Blizzard fans can hardly be disappointed with the raft of games in the works from the company in 2015. Following last year’s launch of Hearthstone and World of Warcraft: Warlords of Draenor, this year is shaping up to potentially be one of the largest launch years in the company’s history with Heroes of the Storm, StarCraft: Legacy of the Void, and Overwatch all looking like possible 2015 releases. And with Blizzard’s PC focus, any year that’s big for Blizzard is likely big for PC gaming.
That assumes, however, that these games actually launch in 2015. Blizzard is notorious for keeping its launch dates secret until shortly before release. While we don’t know the official launch dates for any of these titles, Blizzard has stated that all three of these games will be entering beta testing this year. So update your Battle.net beta opt-ins, and get ready as we take a look at Blizzard’s 2015 beta lineup.
Heroes of the Storm – Closed beta opens January 13
It’s only natural that Blizzard would finally release its own entry into the MOBA (multiplayer online battle arena) genre, given that the genre was born from custom maps created for Blizzard’s StarCraft and Warcraft III. Since that time, other companies have used the genre to enormous commercial and critical success with games such as League of Legends, Heroes of Newerth, and Dota 2. It’s therefore high time that Blizzard got in on what started on its platforms.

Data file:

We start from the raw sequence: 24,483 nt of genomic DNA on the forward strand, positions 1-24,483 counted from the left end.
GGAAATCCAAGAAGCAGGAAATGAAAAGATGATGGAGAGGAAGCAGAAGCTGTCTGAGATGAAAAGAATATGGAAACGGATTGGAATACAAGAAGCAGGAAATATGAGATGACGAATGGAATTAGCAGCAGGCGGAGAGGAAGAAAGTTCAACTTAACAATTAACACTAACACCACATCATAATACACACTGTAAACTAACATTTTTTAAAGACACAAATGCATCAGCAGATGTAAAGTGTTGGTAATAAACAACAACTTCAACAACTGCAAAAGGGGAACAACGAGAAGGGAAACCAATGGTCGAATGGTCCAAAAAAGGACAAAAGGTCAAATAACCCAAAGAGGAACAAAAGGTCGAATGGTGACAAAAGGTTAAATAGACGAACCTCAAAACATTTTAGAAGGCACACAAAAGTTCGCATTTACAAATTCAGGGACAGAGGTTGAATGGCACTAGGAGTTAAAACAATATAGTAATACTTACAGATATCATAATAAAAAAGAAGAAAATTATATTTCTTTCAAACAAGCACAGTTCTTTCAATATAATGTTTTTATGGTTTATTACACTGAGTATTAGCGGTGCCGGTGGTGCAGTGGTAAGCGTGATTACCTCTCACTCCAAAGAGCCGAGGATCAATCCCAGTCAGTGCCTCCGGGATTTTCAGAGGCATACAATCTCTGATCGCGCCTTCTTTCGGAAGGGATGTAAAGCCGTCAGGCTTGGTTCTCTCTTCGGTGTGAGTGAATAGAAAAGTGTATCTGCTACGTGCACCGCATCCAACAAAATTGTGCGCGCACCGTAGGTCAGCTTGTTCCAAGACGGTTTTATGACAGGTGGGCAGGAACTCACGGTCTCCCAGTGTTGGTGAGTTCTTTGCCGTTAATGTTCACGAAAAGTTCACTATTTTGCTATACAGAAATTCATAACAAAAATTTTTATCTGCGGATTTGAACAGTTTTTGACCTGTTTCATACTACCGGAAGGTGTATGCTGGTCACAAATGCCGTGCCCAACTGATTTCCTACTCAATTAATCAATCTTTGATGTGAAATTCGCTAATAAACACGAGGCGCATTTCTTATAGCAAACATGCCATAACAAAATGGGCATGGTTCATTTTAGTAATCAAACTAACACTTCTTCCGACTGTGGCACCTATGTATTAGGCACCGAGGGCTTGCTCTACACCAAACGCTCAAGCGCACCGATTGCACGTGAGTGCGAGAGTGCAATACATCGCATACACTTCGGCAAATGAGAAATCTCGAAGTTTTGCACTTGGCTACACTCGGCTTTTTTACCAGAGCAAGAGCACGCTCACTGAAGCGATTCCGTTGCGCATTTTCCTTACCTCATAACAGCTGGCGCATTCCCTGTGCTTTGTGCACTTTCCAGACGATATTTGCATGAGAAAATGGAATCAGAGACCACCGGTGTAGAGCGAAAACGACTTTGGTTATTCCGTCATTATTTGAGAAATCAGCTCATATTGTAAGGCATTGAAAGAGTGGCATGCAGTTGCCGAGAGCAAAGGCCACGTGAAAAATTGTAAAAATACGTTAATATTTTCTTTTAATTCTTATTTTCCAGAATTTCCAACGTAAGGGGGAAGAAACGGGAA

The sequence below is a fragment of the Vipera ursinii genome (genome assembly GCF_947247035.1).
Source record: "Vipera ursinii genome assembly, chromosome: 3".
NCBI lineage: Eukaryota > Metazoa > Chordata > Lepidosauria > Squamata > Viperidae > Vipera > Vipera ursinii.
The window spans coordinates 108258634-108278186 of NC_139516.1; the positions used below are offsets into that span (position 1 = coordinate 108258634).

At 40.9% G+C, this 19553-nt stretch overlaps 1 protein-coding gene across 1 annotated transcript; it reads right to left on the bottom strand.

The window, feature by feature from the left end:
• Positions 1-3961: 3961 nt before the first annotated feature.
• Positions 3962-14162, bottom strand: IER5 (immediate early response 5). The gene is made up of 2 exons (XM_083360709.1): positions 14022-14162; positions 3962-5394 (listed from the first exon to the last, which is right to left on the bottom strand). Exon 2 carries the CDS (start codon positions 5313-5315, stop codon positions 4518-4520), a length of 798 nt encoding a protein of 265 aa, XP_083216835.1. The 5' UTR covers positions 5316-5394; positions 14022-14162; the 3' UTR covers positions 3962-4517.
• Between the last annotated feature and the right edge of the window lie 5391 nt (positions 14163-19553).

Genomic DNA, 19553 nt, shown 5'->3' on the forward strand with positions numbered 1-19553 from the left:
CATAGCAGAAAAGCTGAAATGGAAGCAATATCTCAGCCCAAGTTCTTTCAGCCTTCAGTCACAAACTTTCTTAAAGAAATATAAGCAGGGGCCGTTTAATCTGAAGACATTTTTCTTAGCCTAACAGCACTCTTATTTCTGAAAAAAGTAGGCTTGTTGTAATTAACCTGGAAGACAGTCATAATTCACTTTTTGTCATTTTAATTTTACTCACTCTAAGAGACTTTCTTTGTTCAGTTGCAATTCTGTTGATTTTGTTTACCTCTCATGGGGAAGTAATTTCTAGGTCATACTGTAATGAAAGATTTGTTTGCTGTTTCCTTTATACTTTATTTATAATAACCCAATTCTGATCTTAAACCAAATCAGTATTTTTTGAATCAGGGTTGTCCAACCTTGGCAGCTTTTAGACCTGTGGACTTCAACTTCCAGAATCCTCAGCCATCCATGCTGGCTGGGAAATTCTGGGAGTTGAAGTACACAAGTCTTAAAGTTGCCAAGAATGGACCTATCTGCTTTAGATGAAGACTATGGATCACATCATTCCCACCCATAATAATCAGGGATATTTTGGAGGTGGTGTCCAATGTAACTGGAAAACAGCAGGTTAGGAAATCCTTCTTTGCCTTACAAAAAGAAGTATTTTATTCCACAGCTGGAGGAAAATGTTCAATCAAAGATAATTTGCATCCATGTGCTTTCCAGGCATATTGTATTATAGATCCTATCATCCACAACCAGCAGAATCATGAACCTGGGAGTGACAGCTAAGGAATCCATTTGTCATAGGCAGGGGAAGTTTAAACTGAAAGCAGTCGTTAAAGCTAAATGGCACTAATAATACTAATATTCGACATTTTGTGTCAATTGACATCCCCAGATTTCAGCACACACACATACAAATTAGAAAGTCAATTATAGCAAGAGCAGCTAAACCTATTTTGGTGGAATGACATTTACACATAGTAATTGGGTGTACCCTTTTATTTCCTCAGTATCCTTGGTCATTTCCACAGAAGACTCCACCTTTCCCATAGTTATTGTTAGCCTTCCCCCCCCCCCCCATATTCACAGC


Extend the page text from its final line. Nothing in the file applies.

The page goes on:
It’s also fitting that Heroes of the Storm started out as a Blizzard map mod for StarCraft II, but was later spun-off into a standalone title. Blizzard’s take on the genre, which focuses on quick games, fast action, and fulfilling map objectives, is a departure from the traditional MOBA in eschewing items, gold, and independent experience point progression. For customization, Blizzard has introduced simple talent trees to replace item builds. Teams will also share experience points and levels, preventing individual players from either advancing ahead of their team or falling too far behind. Also unlike other MOBAs, Heroes of the Storm showcases multiple different maps, each with its own central objective that provides a powerful advantage to the team that completes it. The early “laning phase” of traditional MOBAs all but disappears in Heroes of the Storm, and smaller map sizes encourage early team fights and frequent engagements.